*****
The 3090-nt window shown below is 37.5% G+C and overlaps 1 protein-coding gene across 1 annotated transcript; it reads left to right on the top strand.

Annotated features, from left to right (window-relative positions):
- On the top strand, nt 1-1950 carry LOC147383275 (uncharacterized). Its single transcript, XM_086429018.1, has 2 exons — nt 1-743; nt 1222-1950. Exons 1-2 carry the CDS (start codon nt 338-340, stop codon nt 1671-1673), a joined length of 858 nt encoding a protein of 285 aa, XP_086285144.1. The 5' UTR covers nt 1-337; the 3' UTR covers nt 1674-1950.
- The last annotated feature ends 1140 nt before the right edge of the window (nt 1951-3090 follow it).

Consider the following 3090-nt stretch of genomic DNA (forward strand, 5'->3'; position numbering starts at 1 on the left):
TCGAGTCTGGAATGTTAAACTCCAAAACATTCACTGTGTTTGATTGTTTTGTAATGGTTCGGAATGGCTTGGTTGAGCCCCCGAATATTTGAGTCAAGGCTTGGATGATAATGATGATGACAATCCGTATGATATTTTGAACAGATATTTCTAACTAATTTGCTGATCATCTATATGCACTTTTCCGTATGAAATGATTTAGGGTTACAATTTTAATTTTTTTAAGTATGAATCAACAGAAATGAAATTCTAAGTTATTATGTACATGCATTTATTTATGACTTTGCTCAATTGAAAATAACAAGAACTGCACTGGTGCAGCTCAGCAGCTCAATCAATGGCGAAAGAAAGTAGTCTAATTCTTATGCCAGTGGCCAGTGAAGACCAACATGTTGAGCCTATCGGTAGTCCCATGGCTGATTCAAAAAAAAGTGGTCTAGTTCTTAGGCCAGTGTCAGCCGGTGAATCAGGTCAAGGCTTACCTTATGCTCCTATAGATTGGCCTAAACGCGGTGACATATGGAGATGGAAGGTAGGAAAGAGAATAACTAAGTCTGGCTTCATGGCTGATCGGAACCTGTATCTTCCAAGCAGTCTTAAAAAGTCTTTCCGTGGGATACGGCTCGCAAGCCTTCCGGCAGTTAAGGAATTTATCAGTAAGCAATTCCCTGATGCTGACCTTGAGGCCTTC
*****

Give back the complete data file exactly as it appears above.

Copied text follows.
The 3090-nt window shown below is 37.5% G+C and overlaps 1 protein-coding gene across 1 annotated transcript; it reads left to right on the top strand.

Annotated features, from left to right (window-relative positions):
- On the top strand, nt 1-1950 carry LOC147383275 (uncharacterized). Its single transcript, XM_086429018.1, has 2 exons — nt 1-743; nt 1222-1950. Exons 1-2 carry the CDS (start codon nt 338-340, stop codon nt 1671-1673), a joined length of 858 nt encoding a protein of 285 aa, XP_086285144.1. The 5' UTR covers nt 1-337; the 3' UTR covers nt 1674-1950.
- The last annotated feature ends 1140 nt before the right edge of the window (nt 1951-3090 follow it).

Consider the following 3090-nt stretch of genomic DNA (forward strand, 5'->3'; position numbering starts at 1 on the left):
TCGAGTCTGGAATGTTAAACTCCAAAACATTCACTGTGTTTGATTGTTTTGTAATGGTTCGGAATGGCTTGGTTGAGCCCCCGAATATTTGAGTCAAGGCTTGGATGATAATGATGATGACAATCCGTATGATATTTTGAACAGATATTTCTAACTAATTTGCTGATCATCTATATGCACTTTTCCGTATGAAATGATTTAGGGTTACAATTTTAATTTTTTTAAGTATGAATCAACAGAAATGAAATTCTAAGTTATTATGTACATGCATTTATTTATGACTTTGCTCAATTGAAAATAACAAGAACTGCACTGGTGCAGCTCAGCAGCTCAATCAATGGCGAAAGAAAGTAGTCTAATTCTTATGCCAGTGGCCAGTGAAGACCAACATGTTGAGCCTATCGGTAGTCCCATGGCTGATTCAAAAAAAAGTGGTCTAGTTCTTAGGCCAGTGTCAGCCGGTGAATCAGGTCAAGGCTTACCTTATGCTCCTATAGATTGGCCTAAACGCGGTGACATATGGAGATGGAAGGTAGGAAAGAGAATAACTAAGTCTGGCTTCATGGCTGATCGGAACCTGTATCTTCCAAGCAGTCTTAAAAAGTCTTTCCGTGGGATACGGCTCGCAAGCCTTCCGGCAGTTAAGGAATTTATCAGTAAGCAATTCCCTGATGCTGACCTTGAGGCCTTC